Bipolar Disorder Genetics
2013 Bipolar Update
Viewing Bipolar Disorder Genetics
Bipolar disorder I, (also referred to as manic depression, manic-depressive disorder or illness, bipolar affective disorder and bipolar mood disorder), is a mental condition characterized by severe mood swings with episodes of mania and depression. Manic episodes are often preceded or followed by bouts of depression. The exact cause of this ailment is not yet known but researchers think that genes, environment and biochemical factors contribute to it.
The bipolar disorder genetics linkage has been made after many years of research and has shown that the ailment runs in families. The majority of bipolar disorder sufferers have a family history of either bipolar disorder or severe depression. This claim is based on multiple family, adoption and twin studies.
Children of manic depressive parents have a higher chance of developing the ailment, even in cases where they have been adopted by parents who don’t suffer this disorder. This plainly points to the bipolar disorder genetics influence. Studies of twins further point to this relation. These studies have shown that the identical twin of one who has the disorder is three times more likely to develop it than a fraternal twin. The incidence of both twins having the bipolar disorder is 80% for identical twins in comparison to 16% for fraternal twins. Since identical twins share all their genetic material while fraternal twins share at most only half, the difference in risks clearly points to a genetic predisposition to develop the disease.
It is important to know what specific bipolar disorder genetics are inherited. Researchers believe that this disorder is caused by imbalances in neurotransmitters in the brain, specifically serotonin, norepinephrine, dopamine and acetylcholine or biochemical imbalances of hormones. Imbalances in neurotransmitters cause the brain’s mood regulation system to mal-function. Genes are generally thought to contribute to these imbalances.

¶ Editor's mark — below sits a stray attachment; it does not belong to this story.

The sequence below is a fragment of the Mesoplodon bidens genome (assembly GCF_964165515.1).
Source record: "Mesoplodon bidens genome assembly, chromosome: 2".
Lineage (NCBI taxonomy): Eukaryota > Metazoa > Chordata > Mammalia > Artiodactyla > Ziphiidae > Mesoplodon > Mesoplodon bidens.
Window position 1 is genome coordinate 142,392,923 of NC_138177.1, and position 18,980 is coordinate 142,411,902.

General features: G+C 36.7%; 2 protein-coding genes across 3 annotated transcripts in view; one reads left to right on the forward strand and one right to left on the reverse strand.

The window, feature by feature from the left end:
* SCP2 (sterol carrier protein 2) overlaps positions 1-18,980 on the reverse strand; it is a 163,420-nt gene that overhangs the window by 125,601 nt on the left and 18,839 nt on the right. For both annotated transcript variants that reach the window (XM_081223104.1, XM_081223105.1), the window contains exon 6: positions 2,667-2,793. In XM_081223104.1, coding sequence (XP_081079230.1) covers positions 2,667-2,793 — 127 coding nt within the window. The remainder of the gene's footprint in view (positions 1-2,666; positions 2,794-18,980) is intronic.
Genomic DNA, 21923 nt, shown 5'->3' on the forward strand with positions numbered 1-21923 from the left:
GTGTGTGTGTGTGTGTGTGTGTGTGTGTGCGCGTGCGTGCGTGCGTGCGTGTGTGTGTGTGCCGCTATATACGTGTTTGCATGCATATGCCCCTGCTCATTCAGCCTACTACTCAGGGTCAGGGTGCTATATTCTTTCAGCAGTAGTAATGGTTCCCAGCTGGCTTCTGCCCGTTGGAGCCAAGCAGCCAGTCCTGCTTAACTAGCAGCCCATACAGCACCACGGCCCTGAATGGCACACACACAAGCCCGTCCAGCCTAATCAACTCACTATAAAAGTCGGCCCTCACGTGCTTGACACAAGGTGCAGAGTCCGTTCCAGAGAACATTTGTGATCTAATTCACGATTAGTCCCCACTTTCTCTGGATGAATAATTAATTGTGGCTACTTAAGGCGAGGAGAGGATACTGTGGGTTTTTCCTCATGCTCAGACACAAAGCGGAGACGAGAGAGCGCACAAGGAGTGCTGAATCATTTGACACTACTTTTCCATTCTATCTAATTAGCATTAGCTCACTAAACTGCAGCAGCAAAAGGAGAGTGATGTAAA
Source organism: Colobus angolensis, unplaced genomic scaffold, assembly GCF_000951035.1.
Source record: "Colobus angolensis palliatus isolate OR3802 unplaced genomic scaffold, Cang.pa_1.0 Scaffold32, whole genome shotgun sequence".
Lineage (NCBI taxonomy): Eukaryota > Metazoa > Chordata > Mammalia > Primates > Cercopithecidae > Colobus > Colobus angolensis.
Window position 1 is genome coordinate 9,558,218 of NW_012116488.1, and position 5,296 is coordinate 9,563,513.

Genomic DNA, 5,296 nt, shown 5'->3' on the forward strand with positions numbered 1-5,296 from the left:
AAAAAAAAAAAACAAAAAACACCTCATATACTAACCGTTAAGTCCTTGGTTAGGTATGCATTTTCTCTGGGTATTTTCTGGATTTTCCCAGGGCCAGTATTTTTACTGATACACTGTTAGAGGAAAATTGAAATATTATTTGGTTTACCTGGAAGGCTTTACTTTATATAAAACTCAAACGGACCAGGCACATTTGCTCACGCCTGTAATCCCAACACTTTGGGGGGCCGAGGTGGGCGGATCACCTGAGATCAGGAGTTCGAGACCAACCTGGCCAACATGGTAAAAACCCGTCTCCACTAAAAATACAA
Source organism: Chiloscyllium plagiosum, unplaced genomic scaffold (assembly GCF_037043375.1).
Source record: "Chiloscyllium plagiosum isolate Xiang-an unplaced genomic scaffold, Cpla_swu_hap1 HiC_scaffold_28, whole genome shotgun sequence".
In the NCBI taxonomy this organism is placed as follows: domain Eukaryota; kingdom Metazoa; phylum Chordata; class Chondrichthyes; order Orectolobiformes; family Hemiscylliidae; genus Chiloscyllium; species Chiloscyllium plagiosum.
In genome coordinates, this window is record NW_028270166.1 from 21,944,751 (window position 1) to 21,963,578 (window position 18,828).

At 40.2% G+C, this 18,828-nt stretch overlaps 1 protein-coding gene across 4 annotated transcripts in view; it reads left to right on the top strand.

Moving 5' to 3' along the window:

People genetically predisposed to mood disorders may have a gene(s) that functions abnormally when triggered by certain (stressful) events by producing too little or too much of certain bio chemicals. Whether biochemical imbalances are as a result of mood disorder are a cause of this, or a little bit of both is however difficult to establish and more research is required in this area.
Though the specifics of bipolar disorder genetics involved in this disease are not yet established, studies have greatly intensified over the past twenty years. It seems bipolar disorder genetics research shows more and more evidence that points to the fact that bipolar disorders may be caused by many different genes, and possibly even several genes working in tandem.
Understanding bipolar disorder genetics can lead to great benefits for people who suffer from the disease, their families and medical professionals. It can also lead to the discovery of improved therapeutic treatments for sufferers. In addition knowing how the disorder is inherited in families can lead to more information that will aid in genetic counseling.
We try to stay updated on our material and we hope this article on bipolar disorder genetics has been useful. We mainly spoke of Bipolar I disorder in this information, but even the lesser categories of bipolar disorders need treatment as they can get worse and advance to the next stage.